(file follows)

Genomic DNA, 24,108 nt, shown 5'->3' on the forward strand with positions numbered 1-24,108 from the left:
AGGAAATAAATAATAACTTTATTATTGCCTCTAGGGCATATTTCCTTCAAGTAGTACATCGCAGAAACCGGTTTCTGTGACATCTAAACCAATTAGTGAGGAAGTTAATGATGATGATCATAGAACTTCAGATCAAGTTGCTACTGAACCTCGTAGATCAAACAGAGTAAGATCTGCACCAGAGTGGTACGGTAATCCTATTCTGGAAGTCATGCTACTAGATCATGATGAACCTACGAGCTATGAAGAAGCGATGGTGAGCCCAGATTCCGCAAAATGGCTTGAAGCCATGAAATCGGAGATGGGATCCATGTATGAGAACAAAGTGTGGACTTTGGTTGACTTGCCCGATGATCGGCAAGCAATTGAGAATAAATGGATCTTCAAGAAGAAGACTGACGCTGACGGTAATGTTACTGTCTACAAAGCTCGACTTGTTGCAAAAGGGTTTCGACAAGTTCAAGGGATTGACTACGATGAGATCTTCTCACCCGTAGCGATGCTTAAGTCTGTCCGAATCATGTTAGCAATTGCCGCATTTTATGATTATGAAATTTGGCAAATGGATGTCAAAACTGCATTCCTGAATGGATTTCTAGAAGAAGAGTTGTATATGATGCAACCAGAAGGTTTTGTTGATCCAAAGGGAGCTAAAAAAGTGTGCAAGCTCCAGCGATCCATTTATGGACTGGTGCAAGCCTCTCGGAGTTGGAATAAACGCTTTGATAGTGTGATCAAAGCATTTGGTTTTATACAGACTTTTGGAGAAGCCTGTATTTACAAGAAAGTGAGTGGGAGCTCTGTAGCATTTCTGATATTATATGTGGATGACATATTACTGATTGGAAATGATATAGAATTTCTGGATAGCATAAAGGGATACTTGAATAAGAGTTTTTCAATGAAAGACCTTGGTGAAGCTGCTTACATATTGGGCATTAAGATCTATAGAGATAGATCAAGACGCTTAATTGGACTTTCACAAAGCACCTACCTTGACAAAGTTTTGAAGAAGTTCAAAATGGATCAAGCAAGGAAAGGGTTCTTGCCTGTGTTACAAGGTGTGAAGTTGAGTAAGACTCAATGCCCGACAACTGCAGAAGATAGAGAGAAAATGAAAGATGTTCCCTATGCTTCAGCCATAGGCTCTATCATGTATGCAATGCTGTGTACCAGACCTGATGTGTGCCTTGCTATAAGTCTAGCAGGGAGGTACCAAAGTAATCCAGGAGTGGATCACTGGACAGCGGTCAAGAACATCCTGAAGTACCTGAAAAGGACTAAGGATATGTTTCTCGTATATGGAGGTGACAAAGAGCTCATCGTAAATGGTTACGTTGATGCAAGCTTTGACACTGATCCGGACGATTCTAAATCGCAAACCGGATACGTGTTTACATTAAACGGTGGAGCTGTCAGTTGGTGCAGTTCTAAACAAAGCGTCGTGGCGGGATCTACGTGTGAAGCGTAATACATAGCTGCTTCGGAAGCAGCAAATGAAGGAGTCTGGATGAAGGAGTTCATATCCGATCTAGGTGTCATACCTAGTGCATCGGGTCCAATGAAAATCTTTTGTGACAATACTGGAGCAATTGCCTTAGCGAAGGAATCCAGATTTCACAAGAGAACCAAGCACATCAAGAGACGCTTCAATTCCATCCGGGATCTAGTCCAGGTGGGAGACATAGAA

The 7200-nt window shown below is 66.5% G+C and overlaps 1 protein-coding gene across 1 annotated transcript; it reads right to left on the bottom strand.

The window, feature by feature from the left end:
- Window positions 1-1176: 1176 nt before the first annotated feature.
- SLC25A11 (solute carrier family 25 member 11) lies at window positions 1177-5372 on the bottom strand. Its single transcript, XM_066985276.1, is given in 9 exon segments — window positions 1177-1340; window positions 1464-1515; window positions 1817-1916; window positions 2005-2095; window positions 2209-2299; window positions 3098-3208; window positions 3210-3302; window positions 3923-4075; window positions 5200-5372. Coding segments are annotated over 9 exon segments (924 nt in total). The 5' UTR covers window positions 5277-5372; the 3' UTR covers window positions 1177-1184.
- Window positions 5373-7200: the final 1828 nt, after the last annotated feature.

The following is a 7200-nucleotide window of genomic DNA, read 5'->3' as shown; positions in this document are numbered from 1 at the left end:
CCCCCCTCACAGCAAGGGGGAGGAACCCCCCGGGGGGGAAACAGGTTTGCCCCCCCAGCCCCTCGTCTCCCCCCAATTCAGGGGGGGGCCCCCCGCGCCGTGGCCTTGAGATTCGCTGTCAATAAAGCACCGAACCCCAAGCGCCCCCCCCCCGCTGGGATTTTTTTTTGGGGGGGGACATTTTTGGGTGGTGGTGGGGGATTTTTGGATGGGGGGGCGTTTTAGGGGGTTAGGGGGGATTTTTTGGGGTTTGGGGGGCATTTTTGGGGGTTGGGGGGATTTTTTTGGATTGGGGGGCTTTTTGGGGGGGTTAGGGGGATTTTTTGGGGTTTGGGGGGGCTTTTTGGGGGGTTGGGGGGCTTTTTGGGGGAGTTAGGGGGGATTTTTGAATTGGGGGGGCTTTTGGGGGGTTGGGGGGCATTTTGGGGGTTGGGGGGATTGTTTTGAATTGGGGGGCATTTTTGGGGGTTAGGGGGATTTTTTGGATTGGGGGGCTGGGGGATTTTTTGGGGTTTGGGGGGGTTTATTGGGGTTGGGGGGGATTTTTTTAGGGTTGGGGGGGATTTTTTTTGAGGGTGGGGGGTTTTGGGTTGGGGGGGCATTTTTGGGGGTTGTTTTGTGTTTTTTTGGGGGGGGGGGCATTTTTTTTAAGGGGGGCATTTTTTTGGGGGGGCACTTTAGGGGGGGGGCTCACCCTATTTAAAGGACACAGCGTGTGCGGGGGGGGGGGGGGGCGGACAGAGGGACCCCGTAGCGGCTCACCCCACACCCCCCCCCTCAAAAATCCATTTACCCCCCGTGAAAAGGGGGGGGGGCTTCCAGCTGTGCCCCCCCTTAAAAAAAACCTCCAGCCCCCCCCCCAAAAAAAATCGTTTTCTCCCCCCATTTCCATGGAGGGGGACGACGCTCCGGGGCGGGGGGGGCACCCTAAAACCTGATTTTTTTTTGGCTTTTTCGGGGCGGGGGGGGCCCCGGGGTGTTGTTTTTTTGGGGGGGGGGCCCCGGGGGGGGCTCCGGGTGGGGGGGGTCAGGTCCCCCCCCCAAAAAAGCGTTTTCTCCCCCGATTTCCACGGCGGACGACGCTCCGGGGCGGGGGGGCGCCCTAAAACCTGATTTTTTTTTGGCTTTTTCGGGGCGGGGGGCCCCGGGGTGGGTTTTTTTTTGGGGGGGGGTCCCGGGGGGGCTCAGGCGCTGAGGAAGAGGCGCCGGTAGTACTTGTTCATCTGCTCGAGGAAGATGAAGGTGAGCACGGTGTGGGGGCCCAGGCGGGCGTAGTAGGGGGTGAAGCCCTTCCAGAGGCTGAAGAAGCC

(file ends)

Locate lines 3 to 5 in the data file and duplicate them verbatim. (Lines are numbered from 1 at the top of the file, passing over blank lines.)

The 7200-nt window shown below is 66.5% G+C and overlaps 1 protein-coding gene across 1 annotated transcript; it reads right to left on the bottom strand.

The window, feature by feature from the left end:
- Window positions 1-1176: 1176 nt before the first annotated feature.